The propulsive hostage thriller
So wrote Antonio J. Mendez, the
Prior to "Argo," Affleck directed the Boston-set features "Gone Baby Gone" (2007) and "The Town" (2010), and his strengths are very old-school. Not to pin it on his jaw, but Affleck's directorial approach is what you might call square-jawed. The technique is not subtle or original; his camera always seems most comfortable when framing a sweaty face under duress in chin-to-hairline close-up. But Affleck's approach works; it gets the job done. At a key moment near the end of "Argo," a moment designed expressly for cathartic applause and a swell of relief, you know what happened the other night? The audience applauded.
The real stuff first. In 1979, the year of “Kramer vs. Kramer,” 52 Americans were taken hostage in
Mendez concocted a plan: Fly into Tehran, posing as a member of a Canadian film crew scouting exotic locations for a “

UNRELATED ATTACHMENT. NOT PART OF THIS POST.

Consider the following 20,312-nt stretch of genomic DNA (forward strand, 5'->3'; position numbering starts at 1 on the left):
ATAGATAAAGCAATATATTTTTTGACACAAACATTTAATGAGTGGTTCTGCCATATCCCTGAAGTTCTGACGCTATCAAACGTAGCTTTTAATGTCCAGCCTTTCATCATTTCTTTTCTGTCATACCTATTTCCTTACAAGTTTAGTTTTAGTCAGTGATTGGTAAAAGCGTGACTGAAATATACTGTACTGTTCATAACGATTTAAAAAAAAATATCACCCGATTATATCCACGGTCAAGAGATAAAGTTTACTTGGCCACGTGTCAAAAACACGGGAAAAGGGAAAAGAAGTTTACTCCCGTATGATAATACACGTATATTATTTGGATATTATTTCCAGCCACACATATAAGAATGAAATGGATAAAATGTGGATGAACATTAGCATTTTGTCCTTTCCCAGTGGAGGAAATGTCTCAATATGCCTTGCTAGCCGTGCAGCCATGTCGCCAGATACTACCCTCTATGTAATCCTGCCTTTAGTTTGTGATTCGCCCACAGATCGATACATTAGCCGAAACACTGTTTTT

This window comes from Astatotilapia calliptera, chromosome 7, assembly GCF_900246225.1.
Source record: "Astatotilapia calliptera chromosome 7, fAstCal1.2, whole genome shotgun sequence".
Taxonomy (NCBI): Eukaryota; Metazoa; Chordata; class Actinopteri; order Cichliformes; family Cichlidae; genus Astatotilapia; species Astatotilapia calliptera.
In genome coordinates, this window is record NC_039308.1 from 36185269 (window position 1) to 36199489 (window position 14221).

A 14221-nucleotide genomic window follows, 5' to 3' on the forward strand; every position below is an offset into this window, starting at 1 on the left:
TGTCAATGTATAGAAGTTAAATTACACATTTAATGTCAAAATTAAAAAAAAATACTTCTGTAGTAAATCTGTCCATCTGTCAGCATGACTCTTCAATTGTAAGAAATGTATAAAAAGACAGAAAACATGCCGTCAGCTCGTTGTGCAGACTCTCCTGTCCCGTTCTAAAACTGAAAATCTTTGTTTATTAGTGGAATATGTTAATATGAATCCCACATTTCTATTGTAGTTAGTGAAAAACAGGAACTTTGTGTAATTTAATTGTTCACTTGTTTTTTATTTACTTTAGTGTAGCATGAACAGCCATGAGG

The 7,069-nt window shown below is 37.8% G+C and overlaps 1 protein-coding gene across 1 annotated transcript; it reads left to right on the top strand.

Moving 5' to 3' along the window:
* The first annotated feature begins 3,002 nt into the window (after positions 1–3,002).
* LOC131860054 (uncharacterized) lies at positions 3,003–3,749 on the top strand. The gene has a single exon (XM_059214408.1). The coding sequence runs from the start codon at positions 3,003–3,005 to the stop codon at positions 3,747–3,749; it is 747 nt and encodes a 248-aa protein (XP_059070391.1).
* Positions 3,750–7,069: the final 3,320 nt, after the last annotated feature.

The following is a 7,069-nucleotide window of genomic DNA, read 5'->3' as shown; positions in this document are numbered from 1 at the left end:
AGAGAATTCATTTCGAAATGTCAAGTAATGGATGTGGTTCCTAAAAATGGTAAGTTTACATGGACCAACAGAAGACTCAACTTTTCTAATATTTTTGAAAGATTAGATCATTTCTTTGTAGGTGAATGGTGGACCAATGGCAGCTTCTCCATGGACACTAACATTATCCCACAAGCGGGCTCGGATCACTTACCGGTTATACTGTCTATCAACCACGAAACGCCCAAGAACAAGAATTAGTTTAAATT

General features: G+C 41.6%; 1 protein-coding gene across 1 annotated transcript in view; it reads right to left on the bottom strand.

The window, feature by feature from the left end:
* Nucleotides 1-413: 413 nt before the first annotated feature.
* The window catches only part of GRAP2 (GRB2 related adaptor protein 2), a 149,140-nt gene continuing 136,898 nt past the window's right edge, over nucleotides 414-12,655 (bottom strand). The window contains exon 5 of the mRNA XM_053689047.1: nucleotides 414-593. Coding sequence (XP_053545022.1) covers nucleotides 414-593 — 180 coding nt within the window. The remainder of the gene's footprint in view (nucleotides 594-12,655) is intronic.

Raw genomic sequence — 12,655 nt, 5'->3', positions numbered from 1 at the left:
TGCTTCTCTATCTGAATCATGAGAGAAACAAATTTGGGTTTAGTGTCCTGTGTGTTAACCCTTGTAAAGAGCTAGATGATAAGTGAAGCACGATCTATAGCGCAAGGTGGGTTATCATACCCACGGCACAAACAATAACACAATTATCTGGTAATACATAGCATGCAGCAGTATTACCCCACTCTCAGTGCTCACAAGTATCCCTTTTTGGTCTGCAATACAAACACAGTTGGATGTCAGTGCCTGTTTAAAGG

Most of “Argo” sticks with the fortunes of the escaped State Department officials, and once Mendez arrives in Tehran, the debates turn to their chances of surviving such a flagrant ruse. The film begins with noise and chaos, with the Iranian mob storming the embassy. Even when “Argo” is kicking back and taking time for more casual moments among the officials, the tensions (and the close-ups designed for tension) rarely cease. One of the peculiarities of the real-life situation was how the officials' days and nights in the home of the Canadian ambassador (
The film's Oscar nominations are presumed to be a sure thing. I do hope that Affleck, behind the camera, can learn the value of letting a shot play out more than four or five seconds. The script of "Argo" works from an extremely efficient outline of story beats and payoffs. It's not rich in portraiture; the State Department officials, all well played (I loved the moment when Kerry Bishe, as Kathy Stafford, lets loose with a laugh near the end), aren't especially well particularized on the page. As Mendez, Affleck's performance comes with a touch of Movie Tough Guydom that pushes "Argo" into familiar territory; a more neutral sort of anonymity might be closer to the real guy. I'm just guessing.
Parts of “Argo” belong strictly to the movies. Other parts, the best parts, have one foot in the movies and the other in a real-life pressure cooker. In the populist vein of